The flourishing enthusiasm among the literati for seal carving also included seal appreciation in the form of seal collecting and the integration of seals into the composition of paintings and poetry. Seals expanded in expression to include the decorative carved finials as well as colophons. The colophons on the side of the seals contained information referring to the time, place, circumstance, or inspiration of the seal. Seals could also have the name of a particular studio of an artist, or the pavilion name of a scholar. It could even have a line of poetry from an early and ancient Chinese work that was highly revered and well known by the elite of China.
The visual format of the inscription itself can be created in two ways. One style is by carving away the negative areas of the calligraphy to create a raised line form that will take the seal paste and thereby register the intended calligraphy when it is impressed on paper. In the other way, the character lines were carved away and the negative spaces would be printed in the red seal paste. In this case, when the seal is impressed onto the paper it will have an overall red image with the lines of calligraphy appearing as white because the ink did not enter the incised area. It is to be remembered that when the characters are created through drawing or scratching on the bottom surface of the seal, they must be created in reverse so that when the seal is impressed with ink onto paper it will register in the correct reading form.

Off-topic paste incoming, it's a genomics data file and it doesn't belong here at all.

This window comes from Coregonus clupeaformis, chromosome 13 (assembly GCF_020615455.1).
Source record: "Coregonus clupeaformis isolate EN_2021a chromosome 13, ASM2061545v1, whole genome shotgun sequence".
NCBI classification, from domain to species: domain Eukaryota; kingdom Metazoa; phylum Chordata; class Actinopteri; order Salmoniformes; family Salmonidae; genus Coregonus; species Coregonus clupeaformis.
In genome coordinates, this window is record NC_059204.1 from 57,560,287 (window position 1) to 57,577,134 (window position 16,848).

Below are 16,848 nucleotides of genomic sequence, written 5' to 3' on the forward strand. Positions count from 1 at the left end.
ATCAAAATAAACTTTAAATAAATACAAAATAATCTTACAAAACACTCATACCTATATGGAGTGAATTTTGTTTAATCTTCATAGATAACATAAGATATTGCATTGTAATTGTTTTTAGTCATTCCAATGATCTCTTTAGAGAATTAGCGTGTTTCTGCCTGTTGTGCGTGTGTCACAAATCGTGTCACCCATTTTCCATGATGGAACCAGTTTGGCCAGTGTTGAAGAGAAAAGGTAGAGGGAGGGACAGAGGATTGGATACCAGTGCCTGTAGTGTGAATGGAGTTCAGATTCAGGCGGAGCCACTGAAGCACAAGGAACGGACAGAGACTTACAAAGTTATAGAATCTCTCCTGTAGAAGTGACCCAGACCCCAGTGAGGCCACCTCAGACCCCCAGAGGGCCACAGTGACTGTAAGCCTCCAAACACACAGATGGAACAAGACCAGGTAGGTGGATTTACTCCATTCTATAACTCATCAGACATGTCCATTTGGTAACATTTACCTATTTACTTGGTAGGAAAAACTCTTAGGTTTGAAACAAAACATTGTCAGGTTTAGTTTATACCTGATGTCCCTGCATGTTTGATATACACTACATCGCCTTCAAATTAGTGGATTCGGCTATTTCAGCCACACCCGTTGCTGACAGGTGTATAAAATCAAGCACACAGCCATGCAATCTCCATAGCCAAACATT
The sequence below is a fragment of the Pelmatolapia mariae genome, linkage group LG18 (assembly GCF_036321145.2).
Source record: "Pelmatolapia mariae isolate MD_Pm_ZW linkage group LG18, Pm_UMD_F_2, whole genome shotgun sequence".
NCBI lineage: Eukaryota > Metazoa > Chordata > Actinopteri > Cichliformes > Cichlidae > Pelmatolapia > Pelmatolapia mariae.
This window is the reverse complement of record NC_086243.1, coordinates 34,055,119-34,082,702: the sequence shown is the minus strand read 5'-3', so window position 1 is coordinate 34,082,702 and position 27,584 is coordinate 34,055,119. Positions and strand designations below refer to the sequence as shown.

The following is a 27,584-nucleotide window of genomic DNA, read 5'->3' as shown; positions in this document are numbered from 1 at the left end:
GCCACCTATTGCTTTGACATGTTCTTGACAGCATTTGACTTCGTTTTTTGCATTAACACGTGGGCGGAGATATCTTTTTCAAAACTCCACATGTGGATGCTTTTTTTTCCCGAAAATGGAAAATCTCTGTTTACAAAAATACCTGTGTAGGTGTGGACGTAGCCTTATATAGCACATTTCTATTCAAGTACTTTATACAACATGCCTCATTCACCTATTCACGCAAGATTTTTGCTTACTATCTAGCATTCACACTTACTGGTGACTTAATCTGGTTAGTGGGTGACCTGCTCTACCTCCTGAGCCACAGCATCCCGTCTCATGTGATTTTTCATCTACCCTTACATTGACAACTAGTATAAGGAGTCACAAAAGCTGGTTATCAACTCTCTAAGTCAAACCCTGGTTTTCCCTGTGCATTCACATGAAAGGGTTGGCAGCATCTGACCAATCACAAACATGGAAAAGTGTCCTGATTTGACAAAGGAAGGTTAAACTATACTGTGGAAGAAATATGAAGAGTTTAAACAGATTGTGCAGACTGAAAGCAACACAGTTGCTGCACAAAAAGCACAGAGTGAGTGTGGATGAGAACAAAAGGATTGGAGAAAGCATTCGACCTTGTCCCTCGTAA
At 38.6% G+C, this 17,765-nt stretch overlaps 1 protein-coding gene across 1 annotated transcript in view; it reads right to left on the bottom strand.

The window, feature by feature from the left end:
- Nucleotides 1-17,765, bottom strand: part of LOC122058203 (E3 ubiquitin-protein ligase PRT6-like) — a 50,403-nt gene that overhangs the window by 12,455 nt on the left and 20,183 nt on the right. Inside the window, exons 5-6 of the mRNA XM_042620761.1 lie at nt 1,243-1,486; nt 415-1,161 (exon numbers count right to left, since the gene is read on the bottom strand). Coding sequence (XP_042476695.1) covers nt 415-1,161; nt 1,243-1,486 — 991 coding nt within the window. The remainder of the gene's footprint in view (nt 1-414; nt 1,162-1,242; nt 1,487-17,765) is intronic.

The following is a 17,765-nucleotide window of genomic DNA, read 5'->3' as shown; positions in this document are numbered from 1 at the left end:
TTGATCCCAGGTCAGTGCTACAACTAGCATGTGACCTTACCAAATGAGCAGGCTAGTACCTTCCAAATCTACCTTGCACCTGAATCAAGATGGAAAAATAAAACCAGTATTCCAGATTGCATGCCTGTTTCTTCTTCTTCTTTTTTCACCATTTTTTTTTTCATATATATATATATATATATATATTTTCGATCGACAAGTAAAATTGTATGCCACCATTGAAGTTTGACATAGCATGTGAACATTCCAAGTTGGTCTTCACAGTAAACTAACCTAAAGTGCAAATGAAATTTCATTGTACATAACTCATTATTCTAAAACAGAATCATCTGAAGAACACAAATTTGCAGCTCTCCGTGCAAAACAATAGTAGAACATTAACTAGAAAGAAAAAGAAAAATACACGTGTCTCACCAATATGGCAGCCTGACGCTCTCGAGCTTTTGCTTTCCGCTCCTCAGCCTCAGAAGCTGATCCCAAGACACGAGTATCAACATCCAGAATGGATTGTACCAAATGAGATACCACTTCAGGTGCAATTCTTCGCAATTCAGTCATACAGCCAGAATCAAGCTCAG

The difficulty in creating the seal is, in many cases, the creation of the overall look of the seal. The nature of the calligraphy, the choice of material being used, the color and shape of the material, all contribute to the success of the piece. The most important and respected aspect of the seal is in the composition of the Chinese characters within the chosen space. The most common form of the seal space is simply a square in which the characters can be arranged in a grid like fashion. However many of the seals have irregular shapes because of the nature of the material being used, such as stone or wood. That flat surface and the composition of the placement of the characters within the flat space are exceedingly important elements, as is the nature of the calligraphy itself.
The variety of materials used and the choices that the carver makes in terms of using the colors and shapes of the natural materials is also terribly important. It is in some sense similar to the carving of jade, in as much as the ultimate success of the object is dependent upon not only the craftsmanship and the overall artistic design of the object being created, but also in the sensitivity of the artist in using the various color and textural aspects of the materials.
The collections at the Shanghai Museum and the National Palace Museum in Taiwan are great treasures and evidence of the immense love and respect that the Chinese people have for a small but terribly important artwork such as the seal.